What many people outside the photography industry don’t realize is that when they look at the images captured at a wedding, they’re likely looking at the work of at least two photographers - the primary guy or gal they hired, and that guy or gal’s second shooter.
If you’ve ever served as a second shooter, you know it has its perks, namely, gaining valuable experience under the watchful eye of a seasoned pro. You also know that it’s a relatively thankless job, and one that’s stressful and challenging as well.
But for those of you that haven’t been a second shooter and are thinking it might be the right kind of gig for you, be sure you consult our list of guidelines to help you make it a positive experience.
If your only photography experience is taking photos of your family at Christmas time, don’t sell yourself as being more experienced than that. There are many photographers that are willing to take on a person that might not have much experience but demonstrates a willingness to learn and has natural talent. Just be honest about what you can and cannot do; if you don’t, you’ll never get hired again and the photographer you lied to will be sure to tell all of their colleagues not to hire you either.
A related issue is that if you have a question, ask. Even if you think it’s the dumbest question you could possibly have, it’s important that you clarify any confusion there might be about your role, what you need to be doing, how you need to be doing it, or when. Whoever hires you would much rather answer a silly question than have to deal with the aftermath of you not doing what you should be doing on the most important day of someone’s life.
Have Some Common Sense
As a second shooter, you’re at the event representing the primary shooter. It is not an opportunity for you to hand out your business cards or ask people if they need a photographer for another event. You’re there to do what the primary photographer needs to be done to fulfill their end of the bargain, not drum up business for yourself.
After the event is over, your job is to hand over all the images you shot to the primary photographer. Don’t save a few for your portfolio or post images to your social media sites or your website without express permission from the primary shooter. If you start posting images of the event before the primary shooter does, not only do you look like you’re trying to steal their thunder, but you also make the primary shooter look bad. Just have some common sense, and make decisions that will help your employer satisfy his or her clients. You’ll be much better off in the long run if you do!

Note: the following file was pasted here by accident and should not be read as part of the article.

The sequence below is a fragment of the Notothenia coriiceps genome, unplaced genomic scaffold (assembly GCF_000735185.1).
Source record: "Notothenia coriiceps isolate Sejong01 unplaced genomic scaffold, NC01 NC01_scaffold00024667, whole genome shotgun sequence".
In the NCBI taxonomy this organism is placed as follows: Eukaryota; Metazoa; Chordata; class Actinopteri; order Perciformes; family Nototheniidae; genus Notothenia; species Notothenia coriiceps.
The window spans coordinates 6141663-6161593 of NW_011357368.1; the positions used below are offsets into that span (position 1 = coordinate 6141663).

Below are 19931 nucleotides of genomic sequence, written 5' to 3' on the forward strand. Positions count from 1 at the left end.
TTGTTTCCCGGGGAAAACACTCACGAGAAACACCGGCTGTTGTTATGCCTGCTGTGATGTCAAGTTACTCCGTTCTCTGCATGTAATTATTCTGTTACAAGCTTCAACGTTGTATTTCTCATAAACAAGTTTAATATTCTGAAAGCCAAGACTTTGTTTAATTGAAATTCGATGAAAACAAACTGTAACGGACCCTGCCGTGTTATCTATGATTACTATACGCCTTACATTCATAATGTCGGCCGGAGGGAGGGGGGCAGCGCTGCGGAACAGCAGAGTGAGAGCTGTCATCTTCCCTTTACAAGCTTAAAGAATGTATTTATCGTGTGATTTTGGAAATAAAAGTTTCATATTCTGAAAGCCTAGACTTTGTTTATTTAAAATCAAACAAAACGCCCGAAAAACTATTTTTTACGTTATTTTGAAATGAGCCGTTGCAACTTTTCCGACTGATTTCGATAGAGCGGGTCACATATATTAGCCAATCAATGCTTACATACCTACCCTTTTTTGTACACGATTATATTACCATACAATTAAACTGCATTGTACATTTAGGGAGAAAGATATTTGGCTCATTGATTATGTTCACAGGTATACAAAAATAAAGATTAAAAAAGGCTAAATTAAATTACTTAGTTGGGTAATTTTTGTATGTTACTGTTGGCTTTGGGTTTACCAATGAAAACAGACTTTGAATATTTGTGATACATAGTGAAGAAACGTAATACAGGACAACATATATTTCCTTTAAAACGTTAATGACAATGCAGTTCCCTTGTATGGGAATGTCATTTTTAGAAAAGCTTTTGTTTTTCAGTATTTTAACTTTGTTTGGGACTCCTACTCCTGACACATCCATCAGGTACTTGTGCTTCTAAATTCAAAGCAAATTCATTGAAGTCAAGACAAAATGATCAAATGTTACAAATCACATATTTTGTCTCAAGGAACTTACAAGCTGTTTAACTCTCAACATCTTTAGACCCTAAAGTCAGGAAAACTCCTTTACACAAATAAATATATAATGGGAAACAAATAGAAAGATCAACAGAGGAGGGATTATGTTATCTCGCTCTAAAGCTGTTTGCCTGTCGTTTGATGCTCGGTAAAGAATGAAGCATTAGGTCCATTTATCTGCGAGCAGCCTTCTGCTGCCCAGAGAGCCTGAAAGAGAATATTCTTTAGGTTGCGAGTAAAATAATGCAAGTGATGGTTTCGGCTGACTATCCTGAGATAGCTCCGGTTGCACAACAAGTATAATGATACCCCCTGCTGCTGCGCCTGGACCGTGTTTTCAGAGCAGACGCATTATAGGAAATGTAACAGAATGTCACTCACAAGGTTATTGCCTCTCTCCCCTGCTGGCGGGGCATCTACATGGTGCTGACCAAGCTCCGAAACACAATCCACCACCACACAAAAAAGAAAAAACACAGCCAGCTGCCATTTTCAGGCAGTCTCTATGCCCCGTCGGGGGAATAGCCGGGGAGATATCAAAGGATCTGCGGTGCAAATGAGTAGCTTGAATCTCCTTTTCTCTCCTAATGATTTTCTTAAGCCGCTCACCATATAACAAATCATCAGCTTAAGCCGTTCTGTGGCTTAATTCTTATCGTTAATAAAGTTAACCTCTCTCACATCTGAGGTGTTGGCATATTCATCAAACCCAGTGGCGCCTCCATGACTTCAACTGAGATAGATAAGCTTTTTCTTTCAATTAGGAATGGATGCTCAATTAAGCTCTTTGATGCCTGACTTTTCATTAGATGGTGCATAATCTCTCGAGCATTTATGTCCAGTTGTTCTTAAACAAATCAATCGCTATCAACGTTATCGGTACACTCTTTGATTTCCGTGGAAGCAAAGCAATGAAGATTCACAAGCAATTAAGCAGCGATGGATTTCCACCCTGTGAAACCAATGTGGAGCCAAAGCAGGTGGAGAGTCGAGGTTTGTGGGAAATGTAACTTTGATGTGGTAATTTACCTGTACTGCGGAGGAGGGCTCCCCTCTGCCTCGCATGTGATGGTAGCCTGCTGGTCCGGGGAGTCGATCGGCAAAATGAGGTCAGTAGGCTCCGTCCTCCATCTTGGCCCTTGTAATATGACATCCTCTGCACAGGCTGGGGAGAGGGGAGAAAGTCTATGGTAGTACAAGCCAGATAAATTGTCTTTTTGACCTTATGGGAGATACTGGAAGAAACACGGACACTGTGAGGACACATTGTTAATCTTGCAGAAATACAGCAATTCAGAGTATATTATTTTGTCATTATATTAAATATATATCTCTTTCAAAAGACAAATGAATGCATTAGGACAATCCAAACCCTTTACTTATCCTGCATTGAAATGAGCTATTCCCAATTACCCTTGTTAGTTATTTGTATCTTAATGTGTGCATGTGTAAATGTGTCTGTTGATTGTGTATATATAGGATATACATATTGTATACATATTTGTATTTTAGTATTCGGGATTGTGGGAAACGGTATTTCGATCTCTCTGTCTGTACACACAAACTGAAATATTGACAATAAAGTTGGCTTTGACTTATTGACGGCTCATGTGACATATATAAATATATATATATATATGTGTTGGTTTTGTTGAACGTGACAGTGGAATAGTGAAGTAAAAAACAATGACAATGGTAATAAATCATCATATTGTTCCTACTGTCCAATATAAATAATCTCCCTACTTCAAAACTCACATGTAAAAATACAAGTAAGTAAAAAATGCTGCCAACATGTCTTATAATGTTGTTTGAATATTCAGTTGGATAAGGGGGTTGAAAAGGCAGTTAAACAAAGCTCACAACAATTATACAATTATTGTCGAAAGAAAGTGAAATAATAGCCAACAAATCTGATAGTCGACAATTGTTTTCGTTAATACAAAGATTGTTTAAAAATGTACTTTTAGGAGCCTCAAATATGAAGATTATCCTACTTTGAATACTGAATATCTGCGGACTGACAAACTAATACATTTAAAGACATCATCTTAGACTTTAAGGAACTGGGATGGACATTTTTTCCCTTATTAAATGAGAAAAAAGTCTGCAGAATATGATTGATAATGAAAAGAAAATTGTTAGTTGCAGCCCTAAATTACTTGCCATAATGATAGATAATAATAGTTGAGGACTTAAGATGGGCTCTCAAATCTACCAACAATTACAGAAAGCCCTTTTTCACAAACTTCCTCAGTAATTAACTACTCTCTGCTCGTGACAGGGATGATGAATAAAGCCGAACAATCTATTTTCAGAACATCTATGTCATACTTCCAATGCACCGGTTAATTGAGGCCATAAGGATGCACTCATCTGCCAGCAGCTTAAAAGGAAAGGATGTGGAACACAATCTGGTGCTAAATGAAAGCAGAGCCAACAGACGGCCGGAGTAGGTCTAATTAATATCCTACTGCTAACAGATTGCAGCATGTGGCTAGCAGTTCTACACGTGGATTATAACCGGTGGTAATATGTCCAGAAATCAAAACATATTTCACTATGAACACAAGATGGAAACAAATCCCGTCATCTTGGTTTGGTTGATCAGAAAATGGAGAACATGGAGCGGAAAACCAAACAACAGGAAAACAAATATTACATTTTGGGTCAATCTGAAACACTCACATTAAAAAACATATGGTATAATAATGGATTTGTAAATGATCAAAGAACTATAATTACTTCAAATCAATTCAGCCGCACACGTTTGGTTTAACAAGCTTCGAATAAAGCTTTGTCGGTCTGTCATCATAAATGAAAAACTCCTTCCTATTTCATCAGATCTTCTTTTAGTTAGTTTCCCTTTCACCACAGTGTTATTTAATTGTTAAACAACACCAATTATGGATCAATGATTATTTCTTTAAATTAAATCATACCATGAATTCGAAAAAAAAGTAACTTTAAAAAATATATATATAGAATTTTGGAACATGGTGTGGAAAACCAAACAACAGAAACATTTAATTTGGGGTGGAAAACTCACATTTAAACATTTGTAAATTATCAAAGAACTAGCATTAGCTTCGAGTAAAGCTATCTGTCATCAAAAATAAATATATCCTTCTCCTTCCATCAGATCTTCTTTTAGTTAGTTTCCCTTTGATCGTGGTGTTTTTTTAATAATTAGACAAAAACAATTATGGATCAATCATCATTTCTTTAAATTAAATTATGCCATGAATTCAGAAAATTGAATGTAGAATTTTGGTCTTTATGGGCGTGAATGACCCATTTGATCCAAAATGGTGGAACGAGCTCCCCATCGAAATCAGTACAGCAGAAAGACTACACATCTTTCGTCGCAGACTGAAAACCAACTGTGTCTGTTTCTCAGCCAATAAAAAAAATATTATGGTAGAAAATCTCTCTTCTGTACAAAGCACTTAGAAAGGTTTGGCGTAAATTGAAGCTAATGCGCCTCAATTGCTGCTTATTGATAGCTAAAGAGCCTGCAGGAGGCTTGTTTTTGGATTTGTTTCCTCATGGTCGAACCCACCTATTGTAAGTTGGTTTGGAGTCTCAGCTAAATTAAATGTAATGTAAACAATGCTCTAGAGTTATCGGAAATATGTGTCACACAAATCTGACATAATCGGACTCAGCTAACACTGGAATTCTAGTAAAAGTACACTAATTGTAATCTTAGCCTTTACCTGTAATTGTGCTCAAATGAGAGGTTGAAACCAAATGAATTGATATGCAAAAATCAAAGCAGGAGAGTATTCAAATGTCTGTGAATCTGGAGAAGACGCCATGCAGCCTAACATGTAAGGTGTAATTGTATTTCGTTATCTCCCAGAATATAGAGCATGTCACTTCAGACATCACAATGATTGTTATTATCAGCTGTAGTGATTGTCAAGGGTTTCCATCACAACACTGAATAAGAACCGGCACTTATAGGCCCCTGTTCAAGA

Do Something Different
Once you get hired on as a second shooter, your job isn’t to shadow the primary photographer and take photos from the same perspective. Rather, you need to be aware of what your boss is doing, what he or she is photographing, and from where, and pursue other subjects or perspectives.
For example, if the primary photographer is taking candid shots during the reception, and has their camera trained on the happy couple, use that time to photograph the parents of the couple, the bridesmaids, the groomsmen, and the like. This will help fill out the collection of photos and ensure you don’t have tons of shots of the same people doing the same thing.
Take Your Time and Focus on the Details
The primary shooter will be responsible for the big, stressful moments - the posed family portraits, the exchanging of the rings, the cutting of the wedding cake, and so on. Your job is to fill in around those big moments with shots that show the details of the day. Table settings, the wedding rings, people in the audience at the church, the flower girl dancing wildly at the reception, the venue, and candid shots of wedding-goers might be on your shot list for the day. These types of images don’t require you to rush through the process; instead, be patient, wait for the ideal moment to arrive, and snap images that both you and your boss can be proud of.
If you can follow these four easy tips, you’ll be well on your way to establishing yourself as a quality photographer. The experience you get as a second shooter and the lessons you learn from the primary photographer will only help you in developing a career of your own. So, go out, find a second shooting job, and start your journey to becoming a wedding photographer yourself!